A week after Hurricane Ida, “catastrophic transmission damage” caused more than a million people in southeast Louisiana to remain without power in the sweltering heat. Without garbage collection, the city of New Orleans smelled like a dead rat. It wasn’t until the end of September 2021 that approximately 90% of the state's power was restored, with the exception of heavily damaged grids from areas closest to the Gulf of Mexico.
Federal, state and local officials were quick to pat themselves on the back because the system of levees, barriers and pumps protecting New Orleans passed “the hurricane test.” To me, it was a bit like asking, “Other than that, Mrs. Lincoln, how did you enjoy the play?”
Now that you have read this far, you have caught on that I am violating one of the key rules of journalism, “Don’t bury the lede.” Here I need to confess it is intentional. Louisianans die from ignoring what happens in the aftermath of hurricanes.
News began to come in that more than 800 elderly nursing home patients were evacuated to a warehouse used to garage a car collection before Hurricane Ida. Fifteen patients died due to horrific conditions and neglect. Where were elder services? How can these facilities continue to operate without oversight to protect the residents?
There were also a remarkable number of hospitalizations and deaths as a result of carbon monoxide poisoning from the use of portable gas generators with inadequate ventilation. On August 31, a 24-year-old man died in Uptown New Orleans from carbon monoxide (CO) poisoning.
The following day, 12 people, including seven children, were hospitalized due to CO poisoning. Three additional CO poisoning deaths were reported on September 2 in Jefferson Parish. Nearby in St. Tammany Parish, nine people were hospitalized from the same cause. Wouldn’t you think the city and state would hand out free carbon monoxide detectors to anyone with a generator? Or host free classes on safe operation? Produce a YouTube video?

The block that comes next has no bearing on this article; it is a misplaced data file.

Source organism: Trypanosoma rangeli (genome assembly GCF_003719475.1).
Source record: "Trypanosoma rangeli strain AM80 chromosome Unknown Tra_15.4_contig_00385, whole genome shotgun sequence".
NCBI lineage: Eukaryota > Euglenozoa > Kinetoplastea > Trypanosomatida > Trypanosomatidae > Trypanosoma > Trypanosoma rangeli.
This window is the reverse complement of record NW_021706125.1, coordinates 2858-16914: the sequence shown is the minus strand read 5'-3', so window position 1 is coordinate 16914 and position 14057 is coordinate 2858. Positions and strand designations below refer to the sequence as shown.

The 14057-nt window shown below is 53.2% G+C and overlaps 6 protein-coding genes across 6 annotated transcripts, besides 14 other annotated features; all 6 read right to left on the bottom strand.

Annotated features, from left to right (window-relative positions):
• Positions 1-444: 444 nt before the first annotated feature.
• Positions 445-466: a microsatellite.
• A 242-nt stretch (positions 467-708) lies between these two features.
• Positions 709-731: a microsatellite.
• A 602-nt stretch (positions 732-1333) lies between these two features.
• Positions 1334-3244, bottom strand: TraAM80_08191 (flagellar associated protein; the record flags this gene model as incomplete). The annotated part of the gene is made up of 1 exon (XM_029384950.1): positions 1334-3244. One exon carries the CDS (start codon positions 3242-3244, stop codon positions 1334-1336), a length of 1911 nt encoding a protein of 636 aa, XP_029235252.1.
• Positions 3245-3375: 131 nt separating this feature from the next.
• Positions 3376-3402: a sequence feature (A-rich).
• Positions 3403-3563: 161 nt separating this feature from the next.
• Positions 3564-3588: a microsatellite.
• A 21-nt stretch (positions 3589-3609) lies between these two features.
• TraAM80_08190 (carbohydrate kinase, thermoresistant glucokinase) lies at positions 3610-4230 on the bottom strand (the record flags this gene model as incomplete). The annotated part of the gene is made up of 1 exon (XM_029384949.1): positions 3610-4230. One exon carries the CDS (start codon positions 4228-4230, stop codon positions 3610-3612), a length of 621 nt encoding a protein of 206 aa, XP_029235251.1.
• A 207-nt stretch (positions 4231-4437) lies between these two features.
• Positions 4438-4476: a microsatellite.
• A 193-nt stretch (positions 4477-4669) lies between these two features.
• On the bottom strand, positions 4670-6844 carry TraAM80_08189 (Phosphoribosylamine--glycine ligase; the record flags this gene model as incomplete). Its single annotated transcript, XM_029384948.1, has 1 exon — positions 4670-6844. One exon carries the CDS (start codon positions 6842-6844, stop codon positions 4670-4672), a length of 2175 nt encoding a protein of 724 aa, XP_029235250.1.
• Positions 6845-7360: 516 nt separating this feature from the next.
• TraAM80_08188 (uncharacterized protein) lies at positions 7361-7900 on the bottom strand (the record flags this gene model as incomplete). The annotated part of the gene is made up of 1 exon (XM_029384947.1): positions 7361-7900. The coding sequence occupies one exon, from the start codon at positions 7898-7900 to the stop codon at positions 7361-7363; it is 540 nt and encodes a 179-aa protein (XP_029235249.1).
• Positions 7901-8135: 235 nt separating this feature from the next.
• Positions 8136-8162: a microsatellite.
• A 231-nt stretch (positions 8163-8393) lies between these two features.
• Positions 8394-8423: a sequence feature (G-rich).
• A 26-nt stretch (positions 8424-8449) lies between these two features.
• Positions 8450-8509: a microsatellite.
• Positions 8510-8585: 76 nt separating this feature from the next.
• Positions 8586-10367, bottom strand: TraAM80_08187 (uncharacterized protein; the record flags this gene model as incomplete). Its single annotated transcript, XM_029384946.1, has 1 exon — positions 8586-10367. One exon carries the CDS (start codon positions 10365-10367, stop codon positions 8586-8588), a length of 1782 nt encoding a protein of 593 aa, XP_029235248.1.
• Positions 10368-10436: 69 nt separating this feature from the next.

There is a housing equity slogan, “You can’t replace what you displace.” If you follow the money, who benefits from the destruction of a hurricane, and who loses? Ida was the fourth-costliest Atlantic hurricane in the United States, causing damages of at least $75.25 billion (2021 USD). Of this total, at least $18 billion was in insured losses in Louisiana.
The result was that many insurers have pulled out to the state and other companies have failed. Today, on August 10, 2022, 166 years after the Isle Derniere hurricane and almost one year since Ida, there are still blue roofs in the French Quarter and many other parts of the city. Why? Because insurance companies have not paid for the repairs.
Many of our culture bearers with home mortgages are caught in the Louisiana conundrum. Lenders demand homeowners carry insurance. With fewer insurance companies in the state and more frequent storms, insurance rates are becoming unaffordable for those living on fixed incomes. Developers looking for houses to flip or turn into short-term rentals are very willing to make low-ball offers to strapped homeowners.
One year later, as I walk the same French Quarter route I did the day after Ida, look at the blue roofs still in the neighborhood, and I think back to the parting words from the desk clerk at the hotel. The disgruntled hotel guest threatened the long-suffering young women with retribution. “I am going to have my husband complain about you to your boss,” she blustered. “We know lots of very important people!”
The young woman flashed her a defiant smile and replied, “My name is D-E-S-T-I-N-Y.”
Bethany Bultman's proud pink hair represents her staunch advocacy for universal health care. As a cultural anthropologist, author, journalist, and documentary filmmaker, Bultman is known for her vibrant insights and historical commentary. She and her husband, Johann, are social justice and health equity activists who founded the New Orleans Musicians’ Clinic in 1998 and subsequently the New Orleans Musicians’ Assistance Foundation in 2005.